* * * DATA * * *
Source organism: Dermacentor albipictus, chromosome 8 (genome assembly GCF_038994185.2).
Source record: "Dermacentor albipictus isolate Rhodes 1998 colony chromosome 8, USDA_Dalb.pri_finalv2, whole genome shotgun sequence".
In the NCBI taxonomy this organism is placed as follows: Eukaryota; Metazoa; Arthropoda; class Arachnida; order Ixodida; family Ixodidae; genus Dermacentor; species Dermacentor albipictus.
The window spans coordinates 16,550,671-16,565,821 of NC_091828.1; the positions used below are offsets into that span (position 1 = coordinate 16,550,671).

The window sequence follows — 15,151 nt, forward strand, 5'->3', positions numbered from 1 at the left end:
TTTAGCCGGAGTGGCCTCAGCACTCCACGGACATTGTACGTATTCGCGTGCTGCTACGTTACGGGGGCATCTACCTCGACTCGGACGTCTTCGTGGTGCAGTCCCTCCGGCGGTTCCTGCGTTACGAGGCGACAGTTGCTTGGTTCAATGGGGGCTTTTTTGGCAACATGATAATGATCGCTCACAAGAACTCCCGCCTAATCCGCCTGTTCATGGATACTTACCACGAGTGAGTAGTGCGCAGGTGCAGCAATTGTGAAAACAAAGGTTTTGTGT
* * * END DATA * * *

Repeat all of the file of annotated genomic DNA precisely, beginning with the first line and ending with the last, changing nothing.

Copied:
Source organism: Dermacentor albipictus, chromosome 8 (genome assembly GCF_038994185.2).
Source record: "Dermacentor albipictus isolate Rhodes 1998 colony chromosome 8, USDA_Dalb.pri_finalv2, whole genome shotgun sequence".
In the NCBI taxonomy this organism is placed as follows: Eukaryota; Metazoa; Arthropoda; class Arachnida; order Ixodida; family Ixodidae; genus Dermacentor; species Dermacentor albipictus.
The window spans coordinates 16,550,671-16,565,821 of NC_091828.1; the positions used below are offsets into that span (position 1 = coordinate 16,550,671).

The window sequence follows — 15,151 nt, forward strand, 5'->3', positions numbered from 1 at the left end:
TTTAGCCGGAGTGGCCTCAGCACTCCACGGACATTGTACGTATTCGCGTGCTGCTACGTTACGGGGGCATCTACCTCGACTCGGACGTCTTCGTGGTGCAGTCCCTCCGGCGGTTCCTGCGTTACGAGGCGACAGTTGCTTGGTTCAATGGGGGCTTTTTTGGCAACATGATAATGATCGCTCACAAGAACTCCCGCCTAATCCGCCTGTTCATGGATACTTACCACGAGTGAGTAGTGCGCAGGTGCAGCAATTGTGAAAACAAAGGTTTTGTGT